So let it be, says Mr. Campbell Foster, quondam Commissioner of the Times newspaper—leave the Irishman to the poor-law of his land. The English labourer submits to intense toil, because he labours under the dread of starvation : that which is to the English labourer a penalty in terra/Tie has been actually in- curred by the apathetic indolence of the Irish labourer, who is content to run the risk of starvation in order to avoid hard and incessant work ; and it is not just to exempt the Irishman from a penalty which the Englishman avoids by his own exertion. During the summer, the apathetic creatures, counting on future aid from England if extorted by " necessity," have neglected even to store peat for their winter fuel. True; yet England cannot deliberately suffer the people to starve unhelped, even from their own fault : besides, the poor cannot get effective employment sufficient to maintain them, because there is no employment ; there cannot be more employment without ink. provement ; there cannot be improvement, because each class denies the cooperation necessary for the other; there cannot be a better feeling while misconduct and despair continue to destroy mutual faith; and faith cannot be gained until the state of society is improved.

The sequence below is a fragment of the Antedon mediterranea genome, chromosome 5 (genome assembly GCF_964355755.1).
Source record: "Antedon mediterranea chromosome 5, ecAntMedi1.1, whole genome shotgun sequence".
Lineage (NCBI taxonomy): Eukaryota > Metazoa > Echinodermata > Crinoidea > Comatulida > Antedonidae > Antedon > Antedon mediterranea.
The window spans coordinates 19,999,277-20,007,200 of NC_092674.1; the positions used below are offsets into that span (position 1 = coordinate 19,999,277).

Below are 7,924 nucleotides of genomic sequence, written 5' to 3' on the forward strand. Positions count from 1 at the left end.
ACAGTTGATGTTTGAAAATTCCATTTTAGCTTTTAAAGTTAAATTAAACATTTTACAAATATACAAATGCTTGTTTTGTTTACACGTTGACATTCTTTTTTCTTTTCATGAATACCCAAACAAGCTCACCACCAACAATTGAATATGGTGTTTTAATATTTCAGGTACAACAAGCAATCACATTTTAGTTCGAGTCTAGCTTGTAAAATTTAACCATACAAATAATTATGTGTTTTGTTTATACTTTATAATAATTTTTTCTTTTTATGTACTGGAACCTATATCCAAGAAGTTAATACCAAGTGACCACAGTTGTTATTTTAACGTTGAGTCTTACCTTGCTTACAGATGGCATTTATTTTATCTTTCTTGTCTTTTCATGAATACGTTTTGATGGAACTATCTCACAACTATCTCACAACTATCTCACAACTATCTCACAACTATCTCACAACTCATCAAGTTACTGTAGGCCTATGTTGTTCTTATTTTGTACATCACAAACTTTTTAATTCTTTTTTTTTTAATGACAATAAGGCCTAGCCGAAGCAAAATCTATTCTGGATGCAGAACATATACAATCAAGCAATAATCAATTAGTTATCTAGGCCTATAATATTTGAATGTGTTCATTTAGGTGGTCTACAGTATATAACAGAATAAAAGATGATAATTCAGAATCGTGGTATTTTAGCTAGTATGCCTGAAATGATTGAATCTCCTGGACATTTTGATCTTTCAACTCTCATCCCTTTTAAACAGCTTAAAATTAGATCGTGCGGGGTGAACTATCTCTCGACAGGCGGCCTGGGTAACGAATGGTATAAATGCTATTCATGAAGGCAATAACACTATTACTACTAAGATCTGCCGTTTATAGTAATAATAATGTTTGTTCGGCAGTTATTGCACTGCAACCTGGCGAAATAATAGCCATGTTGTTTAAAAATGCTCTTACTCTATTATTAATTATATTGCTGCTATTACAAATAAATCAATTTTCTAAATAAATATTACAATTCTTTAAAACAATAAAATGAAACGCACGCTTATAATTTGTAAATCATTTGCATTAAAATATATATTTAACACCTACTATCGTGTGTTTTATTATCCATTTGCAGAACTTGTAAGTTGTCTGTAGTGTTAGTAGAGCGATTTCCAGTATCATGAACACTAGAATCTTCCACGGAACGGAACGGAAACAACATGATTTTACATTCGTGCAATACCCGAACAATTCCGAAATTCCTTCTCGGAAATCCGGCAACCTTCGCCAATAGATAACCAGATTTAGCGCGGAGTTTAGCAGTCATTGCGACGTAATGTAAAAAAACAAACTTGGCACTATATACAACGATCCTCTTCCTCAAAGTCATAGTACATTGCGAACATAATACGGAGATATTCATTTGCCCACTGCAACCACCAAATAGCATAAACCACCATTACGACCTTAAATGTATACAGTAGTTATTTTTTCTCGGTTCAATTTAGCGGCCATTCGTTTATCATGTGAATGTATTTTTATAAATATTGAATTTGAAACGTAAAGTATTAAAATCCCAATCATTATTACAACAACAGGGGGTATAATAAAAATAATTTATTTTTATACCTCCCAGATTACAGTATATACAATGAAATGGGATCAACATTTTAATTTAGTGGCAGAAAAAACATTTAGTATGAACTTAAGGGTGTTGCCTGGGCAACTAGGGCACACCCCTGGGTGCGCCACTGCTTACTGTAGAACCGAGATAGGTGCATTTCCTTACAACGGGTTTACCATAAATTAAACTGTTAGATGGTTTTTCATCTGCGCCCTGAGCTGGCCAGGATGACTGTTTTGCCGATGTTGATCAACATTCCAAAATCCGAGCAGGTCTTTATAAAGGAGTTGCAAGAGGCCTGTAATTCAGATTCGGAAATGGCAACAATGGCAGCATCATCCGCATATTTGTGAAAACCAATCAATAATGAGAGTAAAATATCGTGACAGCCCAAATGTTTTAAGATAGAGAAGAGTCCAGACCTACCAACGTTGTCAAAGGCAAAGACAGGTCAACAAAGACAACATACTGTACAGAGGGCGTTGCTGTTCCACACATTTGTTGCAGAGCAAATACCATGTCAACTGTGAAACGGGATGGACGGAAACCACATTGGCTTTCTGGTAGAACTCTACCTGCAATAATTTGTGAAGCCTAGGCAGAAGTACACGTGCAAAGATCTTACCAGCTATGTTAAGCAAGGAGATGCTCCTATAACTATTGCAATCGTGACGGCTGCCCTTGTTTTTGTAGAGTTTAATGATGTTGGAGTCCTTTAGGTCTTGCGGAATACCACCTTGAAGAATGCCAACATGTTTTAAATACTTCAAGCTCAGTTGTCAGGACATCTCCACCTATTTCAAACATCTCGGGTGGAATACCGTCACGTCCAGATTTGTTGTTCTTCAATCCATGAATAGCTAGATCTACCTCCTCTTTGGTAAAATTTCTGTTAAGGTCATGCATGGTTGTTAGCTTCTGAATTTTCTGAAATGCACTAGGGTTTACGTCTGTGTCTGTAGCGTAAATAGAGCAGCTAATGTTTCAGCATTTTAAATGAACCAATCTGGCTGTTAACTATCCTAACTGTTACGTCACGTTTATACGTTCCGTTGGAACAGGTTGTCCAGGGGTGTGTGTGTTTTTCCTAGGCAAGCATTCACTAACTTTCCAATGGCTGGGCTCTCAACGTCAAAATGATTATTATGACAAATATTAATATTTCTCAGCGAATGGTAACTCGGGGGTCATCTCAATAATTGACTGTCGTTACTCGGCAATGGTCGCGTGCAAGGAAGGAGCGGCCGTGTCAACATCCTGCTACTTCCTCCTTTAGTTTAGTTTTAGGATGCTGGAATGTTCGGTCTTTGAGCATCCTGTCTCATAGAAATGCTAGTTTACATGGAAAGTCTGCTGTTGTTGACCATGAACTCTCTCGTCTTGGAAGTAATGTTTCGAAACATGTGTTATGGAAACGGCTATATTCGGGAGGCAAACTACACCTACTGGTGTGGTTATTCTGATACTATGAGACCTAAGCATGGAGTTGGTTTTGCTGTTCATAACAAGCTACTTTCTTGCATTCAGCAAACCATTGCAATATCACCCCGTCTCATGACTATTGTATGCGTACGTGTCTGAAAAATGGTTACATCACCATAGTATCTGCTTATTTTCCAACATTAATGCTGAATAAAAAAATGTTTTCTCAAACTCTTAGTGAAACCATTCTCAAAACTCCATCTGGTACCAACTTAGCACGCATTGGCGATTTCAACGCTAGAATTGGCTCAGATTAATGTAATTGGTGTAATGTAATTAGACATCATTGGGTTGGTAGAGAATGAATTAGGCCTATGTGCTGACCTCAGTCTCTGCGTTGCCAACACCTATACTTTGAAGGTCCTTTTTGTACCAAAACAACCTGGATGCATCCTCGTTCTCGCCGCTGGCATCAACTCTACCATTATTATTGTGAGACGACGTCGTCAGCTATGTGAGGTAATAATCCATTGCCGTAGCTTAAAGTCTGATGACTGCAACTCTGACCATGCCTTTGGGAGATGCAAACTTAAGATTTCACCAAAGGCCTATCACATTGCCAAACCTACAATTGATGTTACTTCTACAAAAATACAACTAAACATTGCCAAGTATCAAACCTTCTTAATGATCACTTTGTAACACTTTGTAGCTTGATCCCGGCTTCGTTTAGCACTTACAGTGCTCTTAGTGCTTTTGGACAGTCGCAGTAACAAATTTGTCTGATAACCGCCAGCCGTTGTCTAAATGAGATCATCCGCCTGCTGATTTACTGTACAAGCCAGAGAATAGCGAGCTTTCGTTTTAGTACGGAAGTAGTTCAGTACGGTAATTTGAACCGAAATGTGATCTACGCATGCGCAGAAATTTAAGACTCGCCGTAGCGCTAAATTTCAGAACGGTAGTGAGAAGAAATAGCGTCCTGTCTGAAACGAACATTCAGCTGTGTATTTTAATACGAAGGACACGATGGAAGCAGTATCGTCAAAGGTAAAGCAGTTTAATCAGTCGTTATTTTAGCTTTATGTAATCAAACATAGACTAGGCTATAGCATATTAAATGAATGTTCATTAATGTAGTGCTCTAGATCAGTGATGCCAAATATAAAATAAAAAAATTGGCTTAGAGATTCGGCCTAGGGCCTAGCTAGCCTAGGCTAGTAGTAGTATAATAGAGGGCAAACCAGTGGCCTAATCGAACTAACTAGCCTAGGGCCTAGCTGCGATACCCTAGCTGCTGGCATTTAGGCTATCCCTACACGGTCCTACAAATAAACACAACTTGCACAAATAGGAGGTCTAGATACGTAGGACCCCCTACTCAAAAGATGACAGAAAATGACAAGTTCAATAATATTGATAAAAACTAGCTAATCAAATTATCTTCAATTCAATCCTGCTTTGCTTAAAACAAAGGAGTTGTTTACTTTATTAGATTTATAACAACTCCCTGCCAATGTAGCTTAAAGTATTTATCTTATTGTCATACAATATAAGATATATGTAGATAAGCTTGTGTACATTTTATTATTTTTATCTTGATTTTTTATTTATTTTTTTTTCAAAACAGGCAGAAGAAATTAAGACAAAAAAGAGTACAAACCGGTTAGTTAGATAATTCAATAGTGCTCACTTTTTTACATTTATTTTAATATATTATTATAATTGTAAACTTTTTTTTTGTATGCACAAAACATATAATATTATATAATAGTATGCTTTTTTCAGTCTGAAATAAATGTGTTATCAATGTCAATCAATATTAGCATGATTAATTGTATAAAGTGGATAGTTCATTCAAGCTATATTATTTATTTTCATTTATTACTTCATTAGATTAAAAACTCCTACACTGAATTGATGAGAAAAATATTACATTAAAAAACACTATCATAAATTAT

This hopeless circle of despairs is not essentially inherent in the Irishman : it does seem the innate doom of the Irish race in Ire- - land ; but when that race escapes to the Colonies, as it shows such an unfailing disposition to do, the case is altered : the Irishman then, whether as landowner, tenant, or labourer, become; settled, orderly, industrious, and thriving.
The parts of Ireland which are an exception to the rule of dee. pair are those in which the native Irish race has undergone a large commixture with races from Great Britain, as in Ulster.. There also the people exhibit some degree of mutual faith, order, self-reliance, industry, and prosperity. In those respects, Ulster and the Colonies are similarly circum- stanced—that is, in the commixture of races, the good order, and- the prosperity.